EXAMPLE 16 1. Synthesis of poly[oxysuccinoyloxydodecane-1,12-di(amidocarbonylmethylene)-co-20%-oxysuccinoyloxy-4,9-dioxadodecane-1,12-di(amidocarbonylmethylene)]

This polymer was prepared under exactly the same conditions described in Example 14 using 1,264 g (4.00 moles) of 1,12-di(hydroxyacetamido)dodecane prepared according to the procedure in Example 1, 320 g (1.00 mole) of 1,12-di(hydroxyacetamido)-4,9-dioxadodecane prepared according to the procedure in Example 10, 775 g (5.00 moles) of vacuum redistilled succinyl chloride, and 3.5 gallons of chlorobenzene. The succinyl chloride was added during the time course of 5 minutes and 10 seconds and the product was dried for 2 days at 130° C. to give an inherent viscosity of 0.99 (0.5% in TFE at 30° C.).

2. Fiber Evaluation

The above polymer was melt extruded and oriented as in Example 1 to produce 2-0 suture size fiber with a tenacity of 4.67 g/denier, 38.2% elongation, and modulus of 18.0 g/denier. The knot strength was 64% of the tensile strength.

3. In vivo evaluation

The above fiber was implanted in mice as described in Example 1. The strength loss results are shown in Table 4.

              TABLE 4______________________________________Days Post     Tensile StrengthImplantation  Retained______________________________________7             89.2%14            87.4%28            76.6%49            57.3%______________________________________

At eight months post-implantation the encapsulated fiber was broken into small fragments, 1 to 2 mm in length. These fragments were extremely soft and partially absorbed. The implantation site in each of the mice showed no visible inflammation or other evidence of an adverse reaction toward the polymer.

EXAMPLE 17 1. Synthesis of poly[oxysuccinoyloxydodecane-1,12-di(amidocarbonylmethylene)]

This polymer was prepared under the same conditions described in Example 14 using 1,081.4 g (3.42 moles) of 1,12-di(hydroxyacetamido)dodecane prepared according to the procedure in Example 1, 530.4 g (3.42 moles) of vacuum redistilled succinyl chloride, and 3 gallons of chlorobenzene. The succinyl chloride was added during the time course of 15 minutes and 13 seconds and the product was dried for 7 days at 130° C. to give an inherent viscosity of 0.58 (0.5% in TFE at 30° C.).

2. Fiber evaluation

The above polymer was melt extruded and oriented as in Example 1 to produce 2-0 suture size fiber with a tenacity of 5.03 g/denier, 31.0% elongation, and modulus of 22.0 g/denier. The knot strength was 50% of the tensile strength.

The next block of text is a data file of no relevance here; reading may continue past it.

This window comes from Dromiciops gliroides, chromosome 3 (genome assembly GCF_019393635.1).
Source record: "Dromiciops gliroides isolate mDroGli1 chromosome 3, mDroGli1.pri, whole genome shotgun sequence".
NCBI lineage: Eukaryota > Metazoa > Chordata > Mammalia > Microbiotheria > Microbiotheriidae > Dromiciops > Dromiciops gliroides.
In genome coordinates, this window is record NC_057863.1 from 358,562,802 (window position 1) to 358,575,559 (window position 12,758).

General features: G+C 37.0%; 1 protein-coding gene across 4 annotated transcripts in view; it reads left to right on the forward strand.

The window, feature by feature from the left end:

Citas de patentes
Patente citada Fecha de presentación Fecha de publicación Solicitante Título
US30170 *25 Sep 1860 Improvement in plows
US2954364 *17 Mar 195827 Sep 1960Monsanto Canada LtdProcess for preparing polyester amides containing preformed amide linkages
US3025323 *18 Ene 195713 Mar 1962Union Carbide CorpAmide diols and their esters
US3049518 *31 Mar 196014 Ago 1962Du PontPolyamides from n, n'-bis (3-aminophenyl)-isophthalamide
US3063967 *7 Oct 195913 Nov 1962Gen Aniline & Film CorpPolymers of 2-p-dioxanone and method for making same
US3063968 *15 Jun 196013 Nov 1962Gen Aniline & Film CorpPolymerization of 2-p-dioxanone
US3094511 *17 Nov 195818 Jun 1963Du PontWholly aromatic polyamides
US3297033 *31 Oct 196310 Ene 1967American Cyanamid CoSurgical sutures
US3475385 *30 Mar 196628 Oct 1969Ici LtdPolyesteramides
US3636956 *13 May 197025 Ene 1972Ethicon IncPolylactide sutures
US3817932 *11 Jul 197218 Jun 1974Eastman Kodak CoTwo-step process for producing water-soluble alkyd resins
US3839297 *22 Nov 19711 Oct 1974Ethicon IncUse of stannous octoate catalyst in the manufacture of l(-)lactide-glycolide copolymer sutures
US3883901 *27 Nov 197320 May 1975Rhone Poulenc SaMethod of replacing or repairing the body with bioresorbable surgical articles
US4032993 *25 Jun 19755 Jul 1977Rhone-Poulenc IndustriesBioresorbable surgical articles
US4052988 *12 Ene 197611 Oct 1977Ethicon, Inc.Synthetic absorbable surgical devices of poly-dioxanone
US4209607 *12 May 197824 Jun 1980Ethicon, Inc.Polyesteramides derived from bis-oxamidodiols and dicarboxylic acids
US4343931 *17 Dic 197910 Ago 1982Minnesota Mining And Manufacturing CompanySynthetic absorbable surgical devices of poly(esteramides)
DE2236949A1 *27 Jul 19728 Feb 1973Denki Onkyo Co LtdPolyamide ester - having high m ph and superior dyeability
Otras citas
Referencia
1 *Encyclopedia of Polymer Science and Technology, vol. 10, (1969), pp. 347 349, 483 491.
2Encyclopedia of Polymer Science and Technology, vol. 10, (1969), pp. 347-349, 483-491.
Citada por
Patente citante Fecha de presentación Fecha de publicación Solicitante Título
US4988758 *21 Jul 198829 Ene 1991Shin-Etsu Chemical Co., Ltd.Fluorosilicone rubber composition
US5286837 *8 Dic 199215 Feb 1994Minnesota Mining And Manufacturing CompanyProcess for increasing stability of poly(esteramides)
US5338822 *2 Oct 199216 Ago 1994Cargill, IncorporatedMelt-stable lactide polymer composition and process for manufacture thereof
US5472518 *30 Dic 19945 Dic 1995Minnesota Mining And Manufacturing CompanyMethod of disposal for dispersible compositions and articles
US5484881 *23 Ago 199316 Ene 1996Cargill, Inc.Melt-stable amorphous lactide polymer film and process for manufacturing thereof
US5502092 *18 Feb 199426 Mar 1996Minnesota Mining And Manufacturing CompanyBiocompatible porous matrix of bioabsorbable material